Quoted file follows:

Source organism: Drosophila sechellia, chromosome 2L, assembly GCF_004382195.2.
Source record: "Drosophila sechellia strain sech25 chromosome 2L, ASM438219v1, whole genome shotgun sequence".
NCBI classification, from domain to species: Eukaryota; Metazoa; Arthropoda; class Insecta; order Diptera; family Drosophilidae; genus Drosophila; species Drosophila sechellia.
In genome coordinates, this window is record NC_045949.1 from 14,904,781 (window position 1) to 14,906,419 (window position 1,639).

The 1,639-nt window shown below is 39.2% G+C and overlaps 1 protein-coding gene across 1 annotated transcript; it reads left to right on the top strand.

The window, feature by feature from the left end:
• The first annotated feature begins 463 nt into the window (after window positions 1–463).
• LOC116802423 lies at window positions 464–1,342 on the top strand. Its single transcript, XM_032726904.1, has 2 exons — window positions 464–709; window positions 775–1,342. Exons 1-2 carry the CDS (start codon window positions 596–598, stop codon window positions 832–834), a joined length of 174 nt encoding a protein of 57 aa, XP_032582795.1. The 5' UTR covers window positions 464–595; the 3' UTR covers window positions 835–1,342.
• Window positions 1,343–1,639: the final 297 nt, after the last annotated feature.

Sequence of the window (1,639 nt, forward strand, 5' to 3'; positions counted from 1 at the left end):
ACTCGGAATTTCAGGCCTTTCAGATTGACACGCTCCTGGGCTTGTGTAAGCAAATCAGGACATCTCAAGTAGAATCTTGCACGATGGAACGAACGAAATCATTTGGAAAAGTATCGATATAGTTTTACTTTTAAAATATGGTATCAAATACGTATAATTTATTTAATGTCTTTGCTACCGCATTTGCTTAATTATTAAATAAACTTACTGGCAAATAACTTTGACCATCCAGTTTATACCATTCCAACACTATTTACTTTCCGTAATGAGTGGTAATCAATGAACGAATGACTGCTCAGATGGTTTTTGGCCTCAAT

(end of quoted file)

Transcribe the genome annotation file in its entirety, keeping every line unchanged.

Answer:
Source organism: Drosophila sechellia, chromosome 2L, assembly GCF_004382195.2.
Source record: "Drosophila sechellia strain sech25 chromosome 2L, ASM438219v1, whole genome shotgun sequence".
NCBI classification, from domain to species: Eukaryota; Metazoa; Arthropoda; class Insecta; order Diptera; family Drosophilidae; genus Drosophila; species Drosophila sechellia.
In genome coordinates, this window is record NC_045949.1 from 14,904,781 (window position 1) to 14,906,419 (window position 1,639).

The 1,639-nt window shown below is 39.2% G+C and overlaps 1 protein-coding gene across 1 annotated transcript; it reads left to right on the top strand.

The window, feature by feature from the left end:
• The first annotated feature begins 463 nt into the window (after window positions 1–463).
• LOC116802423 lies at window positions 464–1,342 on the top strand. Its single transcript, XM_032726904.1, has 2 exons — window positions 464–709; window positions 775–1,342. Exons 1-2 carry the CDS (start codon window positions 596–598, stop codon window positions 832–834), a joined length of 174 nt encoding a protein of 57 aa, XP_032582795.1. The 5' UTR covers window positions 464–595; the 3' UTR covers window positions 835–1,342.
• Window positions 1,343–1,639: the final 297 nt, after the last annotated feature.

Sequence of the window (1,639 nt, forward strand, 5' to 3'; positions counted from 1 at the left end):
ACTCGGAATTTCAGGCCTTTCAGATTGACACGCTCCTGGGCTTGTGTAAGCAAATCAGGACATCTCAAGTAGAATCTTGCACGATGGAACGAACGAAATCATTTGGAAAAGTATCGATATAGTTTTACTTTTAAAATATGGTATCAAATACGTATAATTTATTTAATGTCTTTGCTACCGCATTTGCTTAATTATTAAATAAACTTACTGGCAAATAACTTTGACCATCCAGTTTATACCATTCCAACACTATTTACTTTCCGTAATGAGTGGTAATCAATGAACGAATGACTGCTCAGATGGTTTTTGGCCTCAAT